Once the Harrah's bigwigs finally figured out I wasn't some kind of criminal mastermind I was free to play at the 2007 World Series of Poker and even get a room at the Rio, although not quite up to the standards of the Palazzo Suites they put me in last year.
I planned to get the Rio room if I made it deep in the main event, but other than that I was staying at the Wynn, where I have a special deal: I don't win and they don't kick me out.
The big improvement this year wasn't Harrah's doing: Nevada made smoking indoors illegal, except for casinos, bars, strip clubs, and brothels. As a result, the noxious clouds were even farther from the action than last year. People were supposed to go outside to smoke, and largely did. They even had big fans to blow the smoke away.
I never did get a straight answer as to why Harrah's 86'ed me. As soon as I got to talk with Tom Jenkin, who is in charge of all the Vegas properties, he immediately realized it was a mistake and reinstated me within hours. My suspicion is that some managers within Caesars Palace simply did not want to risk my hitting even more big jackpots and making their numbers look even worse. But really, to send me a certified letter warning me off the premises when I'd been coming to Caesars Palace for 25 years without a problem -- it just boggles the mind. But Tom assured me nobody thought I did anything wrong and if I hit four more royal flushes tomorrow, I'd be perfectly OK with him.
So that being settled, I went on to enter 10 of the preliminary events. I played with some cool people, including Ross "Rocky" Boatman, Liz Lieu, and Andrew Prock (right), author of the excellent PokerStove software. We had met last year at BARGE, but previously had exchanged posts on rec.gambling.poker in which he had referred to me as a "rich dilettante." I corrected him, as I prefer to be called a rich, arrogant dilettante, and he graciously assented. Andrew is a pleasure to play with, witty and trenchant. I hope to be on his left next time.
The tournaments were grueling. I like to play poker for a few hours, not all day and all night, but the schedule demanded play until two or three in the morning every day, provided I was still in, which I often was. I don't know how guys like Chris "Jesus" Ferguson, shown here after winning a high-stakes pool match, have done it year after year. Frankly it reminds me of my time at Harvard: I loved being around the people if only I didn't have to put up with all those damned classes. Other than an amusing table assignment one day (left), most of the events felt more like drudgery than fun. Of course I'm sure if I ever made a final table that would be a lot more exciting than busting out after 10 or 15 hours of play with nothing to show for it but a $10 food comp.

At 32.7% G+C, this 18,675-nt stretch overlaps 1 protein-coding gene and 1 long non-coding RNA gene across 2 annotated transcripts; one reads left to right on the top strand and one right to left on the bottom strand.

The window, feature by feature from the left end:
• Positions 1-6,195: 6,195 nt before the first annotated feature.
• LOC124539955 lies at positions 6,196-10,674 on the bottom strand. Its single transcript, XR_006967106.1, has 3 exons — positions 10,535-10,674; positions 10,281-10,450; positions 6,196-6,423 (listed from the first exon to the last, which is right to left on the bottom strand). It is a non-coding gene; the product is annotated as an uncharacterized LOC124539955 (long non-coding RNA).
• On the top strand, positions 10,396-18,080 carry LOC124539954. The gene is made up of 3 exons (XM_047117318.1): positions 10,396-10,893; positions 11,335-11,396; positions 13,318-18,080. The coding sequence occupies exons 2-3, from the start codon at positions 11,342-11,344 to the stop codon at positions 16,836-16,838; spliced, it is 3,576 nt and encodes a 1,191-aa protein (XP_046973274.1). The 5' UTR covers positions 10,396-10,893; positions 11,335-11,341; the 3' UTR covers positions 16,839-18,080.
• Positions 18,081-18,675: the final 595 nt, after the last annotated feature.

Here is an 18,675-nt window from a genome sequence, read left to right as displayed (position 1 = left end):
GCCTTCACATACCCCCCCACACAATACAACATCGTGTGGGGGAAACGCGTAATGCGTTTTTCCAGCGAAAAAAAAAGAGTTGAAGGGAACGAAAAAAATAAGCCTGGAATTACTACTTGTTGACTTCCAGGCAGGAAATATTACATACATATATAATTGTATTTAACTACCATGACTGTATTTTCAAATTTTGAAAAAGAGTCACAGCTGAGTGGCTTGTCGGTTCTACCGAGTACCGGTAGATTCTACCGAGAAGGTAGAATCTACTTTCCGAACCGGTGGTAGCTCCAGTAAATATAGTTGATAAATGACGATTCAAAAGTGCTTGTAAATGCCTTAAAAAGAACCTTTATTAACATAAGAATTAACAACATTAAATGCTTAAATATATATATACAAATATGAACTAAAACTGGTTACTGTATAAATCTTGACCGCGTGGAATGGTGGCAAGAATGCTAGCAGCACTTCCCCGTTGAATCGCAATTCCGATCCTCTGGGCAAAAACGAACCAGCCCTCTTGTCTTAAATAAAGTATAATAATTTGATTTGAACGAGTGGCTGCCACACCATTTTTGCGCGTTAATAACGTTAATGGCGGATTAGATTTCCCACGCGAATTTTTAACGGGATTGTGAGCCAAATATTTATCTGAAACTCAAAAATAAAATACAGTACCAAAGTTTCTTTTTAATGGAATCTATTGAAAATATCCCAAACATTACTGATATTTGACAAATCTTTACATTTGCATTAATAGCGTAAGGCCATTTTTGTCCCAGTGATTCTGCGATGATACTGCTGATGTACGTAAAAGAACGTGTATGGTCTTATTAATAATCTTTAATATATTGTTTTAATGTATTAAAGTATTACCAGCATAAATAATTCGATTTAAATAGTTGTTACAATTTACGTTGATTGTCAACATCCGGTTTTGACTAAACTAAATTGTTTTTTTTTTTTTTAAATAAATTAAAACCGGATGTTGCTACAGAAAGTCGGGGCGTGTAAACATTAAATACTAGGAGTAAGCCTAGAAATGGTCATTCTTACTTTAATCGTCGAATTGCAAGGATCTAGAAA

I staked my 21-year-old buddy Kyle Ray to his first WSOP event, the $1500 mixed hold 'em, and he brought home a nice cash. He's a very serious student of the game and I expect great things of him.
What I was looking forward to the most was hanging out with the math team: Bill Chen and Jerrod Ankenman, who co-authored the bible of game theory as applied to poker, The Mathematics of Poker, Terrence Chan, and Matt Hawrilenko. These guys are all phenomenal poker players and a lot of fun to hang out with.
I had dinner with Matt, Terrence, and Terrence's new girlfriend Laren at the Country Club at Wynn. Country Club may be my favorite restaurant in town now. They do the steaks charcoal-broiled with a salt rub, but given that I'm eating healthy these days I appreciate the one or two fish dishes they always offer. The service is personal and attentive and the wine list, like the menu, is small but very high quality. We had the last bottle of the Penner-Ash Syrah. Matt approved.
A few days later I made it over to the math team clubhouse, where I hoped to learn something about poker but instead played pool and watched Matt and Terrence engage in the manly sport of wrestling. I met Mike Fong, who was sharing the house with the math team although he hadn't yet established credentials as lofty as the others. We bought a chip set from the Rio and practiced HORSE, showing our cards at the end of each hand for commentary. I got a nice shot of Laren's feet.
The main event was almost a non-event for me. I came within a few chips of doubling up and then ran out of luck, busting on the first day when 3/4 of the field hadn't even started playing yet. That gave me the weekend to relax and unwind at the Wynn before I flew home.
The more I stay at the Wynn the more I think it's by far the best hotel in town, not just for the facilities but for the excellent service top to bottom. Nichole (above right) enjoyed her first Kobe burger on the patio at Tableau while I entered an invitational Baccarat tournament for casino high rollers.
I bombed out but Russell Rosenblum (left), one of the smartest and nicest guys in poker with one of the sweetest and prettiest wives, took his beginner's luck into third place for a nice chunk of change.
But the big surprise was the winner: Full Tilt pro Roland de Wolfe (right), whom I didn't even know played Baccarat. Roland is a frenetic, upbeat guy you just want to root for. He later tried to invite us to his birthday party but the elevator doors closed before he could tell us the details, almost snipping off his nose.
Tournament poker can be a road to heartbreak. Bill Chen told me a great player can expect to cash in one out of seven tournaments. If a bad streak comes, that can easily mean 20 events in a row without cashing. The math team didn't do so well this year. Last year Bill won two bracelets. Why do we do it?
I guess it's fun.
Two more pics of Nichole...she cleans up nice.
July 27, 2007
2007 WSOP Wrapup
Posted by Richard Brodie at 3:13 PM
Labels: Andrew Prock, Bill Chen, Chris Ferguson, Harvard, Jerrod Ankenman, Matt Hawrilenko, Nichole, poker, Terrence Chan, Vegas
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